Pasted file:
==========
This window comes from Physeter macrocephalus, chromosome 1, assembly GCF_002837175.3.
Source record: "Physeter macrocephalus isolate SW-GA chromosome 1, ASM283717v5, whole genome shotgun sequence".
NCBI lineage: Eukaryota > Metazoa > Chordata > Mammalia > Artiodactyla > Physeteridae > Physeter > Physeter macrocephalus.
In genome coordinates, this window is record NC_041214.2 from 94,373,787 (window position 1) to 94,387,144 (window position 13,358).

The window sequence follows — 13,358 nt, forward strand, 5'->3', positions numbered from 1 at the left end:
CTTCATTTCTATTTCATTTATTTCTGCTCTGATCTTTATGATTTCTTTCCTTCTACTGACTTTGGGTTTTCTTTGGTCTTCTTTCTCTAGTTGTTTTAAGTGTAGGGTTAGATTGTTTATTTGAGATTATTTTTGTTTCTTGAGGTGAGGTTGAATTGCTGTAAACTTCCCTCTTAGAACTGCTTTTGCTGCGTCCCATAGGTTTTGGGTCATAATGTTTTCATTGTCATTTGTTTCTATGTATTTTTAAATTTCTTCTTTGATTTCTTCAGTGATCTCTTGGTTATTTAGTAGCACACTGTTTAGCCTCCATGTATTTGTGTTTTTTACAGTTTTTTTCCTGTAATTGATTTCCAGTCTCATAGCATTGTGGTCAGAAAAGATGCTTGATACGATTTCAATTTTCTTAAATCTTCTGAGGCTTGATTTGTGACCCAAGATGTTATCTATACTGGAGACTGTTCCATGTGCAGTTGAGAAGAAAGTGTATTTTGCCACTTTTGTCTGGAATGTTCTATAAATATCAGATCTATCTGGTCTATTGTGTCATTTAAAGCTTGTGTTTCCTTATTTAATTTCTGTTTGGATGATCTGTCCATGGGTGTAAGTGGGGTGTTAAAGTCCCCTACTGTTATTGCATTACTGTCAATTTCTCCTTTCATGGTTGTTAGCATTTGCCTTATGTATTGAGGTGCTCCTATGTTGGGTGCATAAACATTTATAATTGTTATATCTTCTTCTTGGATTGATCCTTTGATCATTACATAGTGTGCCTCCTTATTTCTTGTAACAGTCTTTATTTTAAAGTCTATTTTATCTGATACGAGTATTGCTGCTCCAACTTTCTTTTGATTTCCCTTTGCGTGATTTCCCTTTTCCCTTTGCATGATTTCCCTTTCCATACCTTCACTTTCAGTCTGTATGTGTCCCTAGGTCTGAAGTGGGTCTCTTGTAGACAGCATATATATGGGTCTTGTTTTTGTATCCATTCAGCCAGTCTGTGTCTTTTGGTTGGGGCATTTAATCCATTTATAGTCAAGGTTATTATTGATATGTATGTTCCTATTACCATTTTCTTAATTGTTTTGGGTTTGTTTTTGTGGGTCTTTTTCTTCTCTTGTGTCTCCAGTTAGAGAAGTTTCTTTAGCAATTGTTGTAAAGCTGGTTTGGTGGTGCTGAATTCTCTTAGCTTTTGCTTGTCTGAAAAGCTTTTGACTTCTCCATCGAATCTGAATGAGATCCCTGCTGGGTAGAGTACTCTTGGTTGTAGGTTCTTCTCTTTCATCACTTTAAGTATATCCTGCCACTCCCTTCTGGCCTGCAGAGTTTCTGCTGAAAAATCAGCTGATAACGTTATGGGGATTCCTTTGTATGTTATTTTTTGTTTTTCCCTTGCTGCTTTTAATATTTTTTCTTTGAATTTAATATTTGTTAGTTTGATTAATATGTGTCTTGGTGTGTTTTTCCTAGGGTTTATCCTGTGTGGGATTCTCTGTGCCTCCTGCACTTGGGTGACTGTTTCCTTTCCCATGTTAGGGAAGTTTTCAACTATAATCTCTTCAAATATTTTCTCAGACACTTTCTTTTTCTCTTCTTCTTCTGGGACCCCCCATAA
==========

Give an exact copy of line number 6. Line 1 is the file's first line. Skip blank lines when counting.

CTTCATTTCTATTTCATTTATTTCTGCTCTGATCTTTATGATTTCTTTCCTTCTACTGACTTTGGGTTTTCTTTGGTCTTCTTTCTCTAGTTGTTTTAAGTGTAGGGTTAGATTGTTTATTTGAGATTATTTTTGTTTCTTGAGGTGAGGTTGAATTGCTGTAAACTTCCCTCTTAGAACTGCTTTTGCTGCGTCCCATAGGTTTTGGGTCATAATGTTTTCATTGTCATTTGTTTCTATGTATTTTTAAATTTCTTCTTTGATTTCTTCAGTGATCTCTTGGTTATTTAGTAGCACACTGTTTAGCCTCCATGTATTTGTGTTTTTTACAGTTTTTTTCCTGTAATTGATTTCCAGTCTCATAGCATTGTGGTCAGAAAAGATGCTTGATACGATTTCAATTTTCTTAAATCTTCTGAGGCTTGATTTGTGACCCAAGATGTTATCTATACTGGAGACTGTTCCATGTGCAGTTGAGAAGAAAGTGTATTTTGCCACTTTTGTCTGGAATGTTCTATAAATATCAGATCTATCTGGTCTATTGTGTCATTTAAAGCTTGTGTTTCCTTATTTAATTTCTGTTTGGATGATCTGTCCATGGGTGTAAGTGGGGTGTTAAAGTCCCCTACTGTTATTGCATTACTGTCAATTTCTCCTTTCATGGTTGTTAGCATTTGCCTTATGTATTGAGGTGCTCCTATGTTGGGTGCATAAACATTTATAATTGTTATATCTTCTTCTTGGATTGATCCTTTGATCATTACATAGTGTGCCTCCTTATTTCTTGTAACAGTCTTTATTTTAAAGTCTATTTTATCTGATACGAGTATTGCTGCTCCAACTTTCTTTTGATTTCCCTTTGCGTGATTTCCCTTTTCCCTTTGCATGATTTCCCTTTCCATACCTTCACTTTCAGTCTGTATGTGTCCCTAGGTCTGAAGTGGGTCTCTTGTAGACAGCATATATATGGGTCTTGTTTTTGTATCCATTCAGCCAGTCTGTGTCTTTTGGTTGGGGCATTTAATCCATTTATAGTCAAGGTTATTATTGATATGTATGTTCCTATTACCATTTTCTTAATTGTTTTGGGTTTGTTTTTGTGGGTCTTTTTCTTCTCTTGTGTCTCCAGTTAGAGAAGTTTCTTTAGCAATTGTTGTAAAGCTGGTTTGGTGGTGCTGAATTCTCTTAGCTTTTGCTTGTCTGAAAAGCTTTTGACTTCTCCATCGAATCTGAATGAGATCCCTGCTGGGTAGAGTACTCTTGGTTGTAGGTTCTTCTCTTTCATCACTTTAAGTATATCCTGCCACTCCCTTCTGGCCTGCAGAGTTTCTGCTGAAAAATCAGCTGATAACGTTATGGGGATTCCTTTGTATGTTATTTTTTGTTTTTCCCTTGCTGCTTTTAATATTTTTTCTTTGAATTTAATATTTGTTAGTTTGATTAATATGTGTCTTGGTGTGTTTTTCCTAGGGTTTATCCTGTGTGGGATTCTCTGTGCCTCCTGCACTTGGGTGACTGTTTCCTTTCCCATGTTAGGGAAGTTTTCAACTATAATCTCTTCAAATATTTTCTCAGACACTTTCTTTTTCTCTTCTTCTTCTGGGACCCCCCATAA